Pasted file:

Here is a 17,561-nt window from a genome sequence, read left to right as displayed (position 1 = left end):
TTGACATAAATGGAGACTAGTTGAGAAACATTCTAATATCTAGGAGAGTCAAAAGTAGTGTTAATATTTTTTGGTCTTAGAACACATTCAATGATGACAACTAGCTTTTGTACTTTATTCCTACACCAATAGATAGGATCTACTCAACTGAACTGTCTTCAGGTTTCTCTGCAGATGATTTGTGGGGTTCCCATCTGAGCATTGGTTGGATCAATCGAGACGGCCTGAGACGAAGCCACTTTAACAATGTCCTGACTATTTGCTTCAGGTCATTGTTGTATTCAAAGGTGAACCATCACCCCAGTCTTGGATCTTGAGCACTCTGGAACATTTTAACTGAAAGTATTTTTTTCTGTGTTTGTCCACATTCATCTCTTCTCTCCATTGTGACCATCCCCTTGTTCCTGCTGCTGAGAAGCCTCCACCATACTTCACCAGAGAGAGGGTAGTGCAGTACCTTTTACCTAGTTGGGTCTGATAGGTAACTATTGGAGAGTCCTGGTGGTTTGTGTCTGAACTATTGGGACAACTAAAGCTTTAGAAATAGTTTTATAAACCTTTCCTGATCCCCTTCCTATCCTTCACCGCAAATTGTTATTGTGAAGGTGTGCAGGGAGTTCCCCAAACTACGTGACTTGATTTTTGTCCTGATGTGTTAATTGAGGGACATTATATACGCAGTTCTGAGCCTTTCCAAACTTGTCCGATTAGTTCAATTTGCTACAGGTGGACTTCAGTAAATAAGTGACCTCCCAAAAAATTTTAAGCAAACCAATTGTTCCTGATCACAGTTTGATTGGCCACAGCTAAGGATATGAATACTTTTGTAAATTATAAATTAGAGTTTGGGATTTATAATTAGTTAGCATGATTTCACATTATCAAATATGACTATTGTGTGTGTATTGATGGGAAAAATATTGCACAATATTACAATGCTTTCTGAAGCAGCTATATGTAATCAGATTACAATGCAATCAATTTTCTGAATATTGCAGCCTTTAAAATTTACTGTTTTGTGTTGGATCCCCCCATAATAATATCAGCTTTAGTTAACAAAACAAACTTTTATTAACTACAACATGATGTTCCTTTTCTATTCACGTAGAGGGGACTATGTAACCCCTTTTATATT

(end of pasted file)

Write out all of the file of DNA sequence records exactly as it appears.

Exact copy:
Here is a 17,561-nt window from a genome sequence, read left to right as displayed (position 1 = left end):
TTGACATAAATGGAGACTAGTTGAGAAACATTCTAATATCTAGGAGAGTCAAAAGTAGTGTTAATATTTTTTGGTCTTAGAACACATTCAATGATGACAACTAGCTTTTGTACTTTATTCCTACACCAATAGATAGGATCTACTCAACTGAACTGTCTTCAGGTTTCTCTGCAGATGATTTGTGGGGTTCCCATCTGAGCATTGGTTGGATCAATCGAGACGGCCTGAGACGAAGCCACTTTAACAATGTCCTGACTATTTGCTTCAGGTCATTGTTGTATTCAAAGGTGAACCATCACCCCAGTCTTGGATCTTGAGCACTCTGGAACATTTTAACTGAAAGTATTTTTTTCTGTGTTTGTCCACATTCATCTCTTCTCTCCATTGTGACCATCCCCTTGTTCCTGCTGCTGAGAAGCCTCCACCATACTTCACCAGAGAGAGGGTAGTGCAGTACCTTTTACCTAGTTGGGTCTGATAGGTAACTATTGGAGAGTCCTGGTGGTTTGTGTCTGAACTATTGGGACAACTAAAGCTTTAGAAATAGTTTTATAAACCTTTCCTGATCCCCTTCCTATCCTTCACCGCAAATTGTTATTGTGAAGGTGTGCAGGGAGTTCCCCAAACTACGTGACTTGATTTTTGTCCTGATGTGTTAATTGAGGGACATTATATACGCAGTTCTGAGCCTTTCCAAACTTGTCCGATTAGTTCAATTTGCTACAGGTGGACTTCAGTAAATAAGTGACCTCCCAAAAAATTTTAAGCAAACCAATTGTTCCTGATCACAGTTTGATTGGCCACAGCTAAGGATATGAATACTTTTGTAAATTATAAATTAGAGTTTGGGATTTATAATTAGTTAGCATGATTTCACATTATCAAATATGACTATTGTGTGTGTATTGATGGGAAAAATATTGCACAATATTACAATGCTTTCTGAAGCAGCTATATGTAATCAGATTACAATGCAATCAATTTTCTGAATATTGCAGCCTTTAAAATTTACTGTTTTGTGTTGGATCCCCCCATAATAATATCAGCTTTAGTTAACAAAACAAACTTTTATTAACTACAACATGATGTTCCTTTTCTATTCACGTAGAGGGGACTATGTAACCCCTTTTATATT